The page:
A hands-on lesson in renewable energy gave 200 Lincoln Middle School sixth graders a chance to build windmills with LEGOs to learn more about harnessing wind power.
The project, sponsored by the Jewish Federation of Greater El Paso, featured 70,000 LEGOs and architectural guidance by New Jersey-based Building Blocks Workshop. It was one of their three LEGO events in the city this week.
“The Jewish Federation of Greater El Paso wants to bring great programs and projects to share with the community,” Federation president Janet Wechter said. “This program was about wind power and what it does in state of Texas. It taught kids about wind power as a reliable, sustainable source of energy.”
The Lincoln students gathered at the Franklin Magnet gym to construct dozens of windmills then placed them on the map of Texas to show a representation of the state’s vast production of wind power.
“I think it was really cool how they taught us how to build stuff and how builds energy,” said sixth grader Gabriel Carrasco. “It gets your creativeness going and makes you think about the design.”
His fellow sixth grader Zakeria Davis hoped to impress the organizers of the event.
“It’s super exciting because we’re the first school in El Paso to have this,” she said. “We have to make a good impression so they come back next year.”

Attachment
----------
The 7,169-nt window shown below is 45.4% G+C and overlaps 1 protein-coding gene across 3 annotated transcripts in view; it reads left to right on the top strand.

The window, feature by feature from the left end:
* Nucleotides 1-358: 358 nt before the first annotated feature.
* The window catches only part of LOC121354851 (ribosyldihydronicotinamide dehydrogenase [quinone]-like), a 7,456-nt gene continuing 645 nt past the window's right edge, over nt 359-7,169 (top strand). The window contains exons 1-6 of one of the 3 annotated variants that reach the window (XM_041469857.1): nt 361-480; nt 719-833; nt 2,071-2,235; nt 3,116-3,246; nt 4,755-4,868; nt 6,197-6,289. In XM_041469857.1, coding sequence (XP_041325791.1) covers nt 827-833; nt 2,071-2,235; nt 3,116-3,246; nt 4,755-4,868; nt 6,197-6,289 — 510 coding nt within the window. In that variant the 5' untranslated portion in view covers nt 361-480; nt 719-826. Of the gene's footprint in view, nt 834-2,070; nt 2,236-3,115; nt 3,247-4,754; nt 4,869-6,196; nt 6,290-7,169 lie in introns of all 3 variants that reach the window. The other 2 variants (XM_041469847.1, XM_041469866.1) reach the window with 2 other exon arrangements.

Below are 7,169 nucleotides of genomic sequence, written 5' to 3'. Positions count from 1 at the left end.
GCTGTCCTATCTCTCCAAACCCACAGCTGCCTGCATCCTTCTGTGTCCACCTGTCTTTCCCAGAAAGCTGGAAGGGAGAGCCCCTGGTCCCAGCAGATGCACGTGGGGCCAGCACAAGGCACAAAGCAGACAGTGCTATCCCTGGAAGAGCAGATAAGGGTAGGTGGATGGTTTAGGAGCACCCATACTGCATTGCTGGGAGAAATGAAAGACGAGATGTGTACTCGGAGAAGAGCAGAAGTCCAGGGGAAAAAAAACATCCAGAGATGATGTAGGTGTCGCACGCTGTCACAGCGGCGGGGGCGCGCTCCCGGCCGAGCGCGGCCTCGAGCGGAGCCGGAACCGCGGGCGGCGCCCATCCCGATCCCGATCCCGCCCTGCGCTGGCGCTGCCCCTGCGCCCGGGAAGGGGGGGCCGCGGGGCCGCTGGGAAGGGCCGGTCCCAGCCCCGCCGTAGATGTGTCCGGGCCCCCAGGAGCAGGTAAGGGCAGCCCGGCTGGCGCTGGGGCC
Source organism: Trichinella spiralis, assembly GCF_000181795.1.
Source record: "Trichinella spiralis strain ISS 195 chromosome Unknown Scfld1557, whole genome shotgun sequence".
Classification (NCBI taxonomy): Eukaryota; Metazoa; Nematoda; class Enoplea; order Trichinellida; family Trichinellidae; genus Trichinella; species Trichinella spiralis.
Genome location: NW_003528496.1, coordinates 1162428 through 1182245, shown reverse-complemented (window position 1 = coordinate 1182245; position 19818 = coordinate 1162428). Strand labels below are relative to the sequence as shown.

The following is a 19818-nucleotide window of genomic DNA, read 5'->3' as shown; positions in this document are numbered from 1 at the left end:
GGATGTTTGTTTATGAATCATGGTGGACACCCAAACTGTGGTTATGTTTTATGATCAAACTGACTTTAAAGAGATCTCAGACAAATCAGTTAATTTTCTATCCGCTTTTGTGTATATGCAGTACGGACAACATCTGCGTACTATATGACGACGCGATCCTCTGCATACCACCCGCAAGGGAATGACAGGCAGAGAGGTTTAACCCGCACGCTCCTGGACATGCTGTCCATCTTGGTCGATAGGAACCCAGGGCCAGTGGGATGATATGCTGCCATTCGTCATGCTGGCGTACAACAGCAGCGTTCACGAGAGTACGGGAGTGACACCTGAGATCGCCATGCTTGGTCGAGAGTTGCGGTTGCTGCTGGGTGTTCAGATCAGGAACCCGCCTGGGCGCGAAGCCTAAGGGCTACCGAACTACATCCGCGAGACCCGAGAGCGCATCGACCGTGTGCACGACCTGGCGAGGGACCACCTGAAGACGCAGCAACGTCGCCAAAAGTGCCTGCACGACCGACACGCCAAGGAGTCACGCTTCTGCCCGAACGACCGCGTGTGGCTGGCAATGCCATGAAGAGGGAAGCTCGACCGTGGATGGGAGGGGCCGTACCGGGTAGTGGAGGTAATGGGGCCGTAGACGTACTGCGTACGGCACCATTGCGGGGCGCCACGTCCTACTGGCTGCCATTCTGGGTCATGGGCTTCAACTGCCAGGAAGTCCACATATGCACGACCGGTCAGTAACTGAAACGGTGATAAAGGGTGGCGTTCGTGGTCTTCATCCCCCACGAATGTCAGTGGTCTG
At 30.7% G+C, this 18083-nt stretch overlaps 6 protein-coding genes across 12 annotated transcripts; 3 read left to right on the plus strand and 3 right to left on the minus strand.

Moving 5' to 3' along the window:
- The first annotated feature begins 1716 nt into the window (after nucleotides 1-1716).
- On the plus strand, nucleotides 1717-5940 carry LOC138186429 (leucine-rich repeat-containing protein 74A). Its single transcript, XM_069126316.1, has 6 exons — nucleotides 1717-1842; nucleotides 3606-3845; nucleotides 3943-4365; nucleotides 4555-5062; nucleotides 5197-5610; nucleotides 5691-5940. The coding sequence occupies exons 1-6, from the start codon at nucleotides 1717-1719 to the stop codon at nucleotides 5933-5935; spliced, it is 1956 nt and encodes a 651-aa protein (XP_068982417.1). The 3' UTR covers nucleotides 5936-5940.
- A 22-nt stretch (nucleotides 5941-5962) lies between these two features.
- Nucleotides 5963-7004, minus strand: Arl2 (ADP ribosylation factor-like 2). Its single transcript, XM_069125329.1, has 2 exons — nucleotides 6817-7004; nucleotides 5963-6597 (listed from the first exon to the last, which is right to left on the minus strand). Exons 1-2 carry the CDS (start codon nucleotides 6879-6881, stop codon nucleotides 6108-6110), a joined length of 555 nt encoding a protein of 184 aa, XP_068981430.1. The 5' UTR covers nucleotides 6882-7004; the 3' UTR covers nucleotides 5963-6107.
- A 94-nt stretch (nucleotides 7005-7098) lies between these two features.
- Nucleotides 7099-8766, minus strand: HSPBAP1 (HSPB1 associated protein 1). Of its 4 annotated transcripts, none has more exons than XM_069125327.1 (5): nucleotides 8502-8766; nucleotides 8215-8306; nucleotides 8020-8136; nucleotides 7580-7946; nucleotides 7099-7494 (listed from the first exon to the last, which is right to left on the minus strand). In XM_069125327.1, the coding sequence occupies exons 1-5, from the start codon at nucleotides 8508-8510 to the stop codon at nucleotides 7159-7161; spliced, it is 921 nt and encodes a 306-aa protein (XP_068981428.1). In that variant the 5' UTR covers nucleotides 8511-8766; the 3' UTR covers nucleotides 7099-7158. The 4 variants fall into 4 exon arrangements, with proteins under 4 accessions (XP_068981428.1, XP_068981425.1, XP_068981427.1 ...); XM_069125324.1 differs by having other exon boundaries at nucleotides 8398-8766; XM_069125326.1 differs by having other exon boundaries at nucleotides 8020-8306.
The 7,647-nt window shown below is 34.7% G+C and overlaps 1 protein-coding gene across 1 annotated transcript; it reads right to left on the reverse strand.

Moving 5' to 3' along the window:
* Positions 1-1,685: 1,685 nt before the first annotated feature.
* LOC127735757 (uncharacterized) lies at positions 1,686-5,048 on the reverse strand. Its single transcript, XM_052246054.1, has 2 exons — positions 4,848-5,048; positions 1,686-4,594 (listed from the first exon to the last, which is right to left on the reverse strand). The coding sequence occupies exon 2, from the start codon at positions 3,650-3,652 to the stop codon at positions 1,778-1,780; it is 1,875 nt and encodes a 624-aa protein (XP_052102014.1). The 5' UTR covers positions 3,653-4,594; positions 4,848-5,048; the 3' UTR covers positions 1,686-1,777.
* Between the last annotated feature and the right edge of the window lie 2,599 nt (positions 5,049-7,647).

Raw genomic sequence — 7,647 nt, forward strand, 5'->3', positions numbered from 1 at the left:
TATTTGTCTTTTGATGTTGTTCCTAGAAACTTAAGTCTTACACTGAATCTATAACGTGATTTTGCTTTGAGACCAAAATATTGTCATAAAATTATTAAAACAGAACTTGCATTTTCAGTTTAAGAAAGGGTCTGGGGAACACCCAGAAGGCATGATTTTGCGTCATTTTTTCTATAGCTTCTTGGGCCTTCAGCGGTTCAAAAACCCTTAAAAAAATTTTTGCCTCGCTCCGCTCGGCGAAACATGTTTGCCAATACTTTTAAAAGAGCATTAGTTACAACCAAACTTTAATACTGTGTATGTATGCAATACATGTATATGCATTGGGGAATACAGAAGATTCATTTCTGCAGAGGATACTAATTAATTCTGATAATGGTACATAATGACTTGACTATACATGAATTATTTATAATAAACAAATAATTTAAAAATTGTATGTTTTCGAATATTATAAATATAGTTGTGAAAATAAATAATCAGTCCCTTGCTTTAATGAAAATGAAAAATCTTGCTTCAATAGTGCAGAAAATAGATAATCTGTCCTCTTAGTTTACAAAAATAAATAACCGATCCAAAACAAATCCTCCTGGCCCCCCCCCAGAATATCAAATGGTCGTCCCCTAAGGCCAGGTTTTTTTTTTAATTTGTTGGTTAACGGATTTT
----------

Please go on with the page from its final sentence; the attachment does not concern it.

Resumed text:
Lincoln was the second stop on Building Blocks visit to El Paso. On Sunday, the organization and volunteers constructed the world’s largest LEGO menorah that stood 13 feet tall once complete. The next stop in El Paso will be Vino Nuevo, an Eastside church, where they will build the City of Jerusalem with LEGOS Tuesday.
The Jewish Federation of El Paso sponsored the Building Blocks Workshop trip to El Paso, however, the overall project united volunteers and participants from different faiths to work together to build the LEGO structures over the three-day LEGO marathon.
“I had seen the program in New York and wanted them to bring it to El Paso,” said Robert French, Jewish Federation of Greater El Paso executive director. “Hopefully, the students learned something about wind energy but programs like this also allow us to share about each other. It is about turning around the hatred going on in the world and teaching tolerance and understanding.”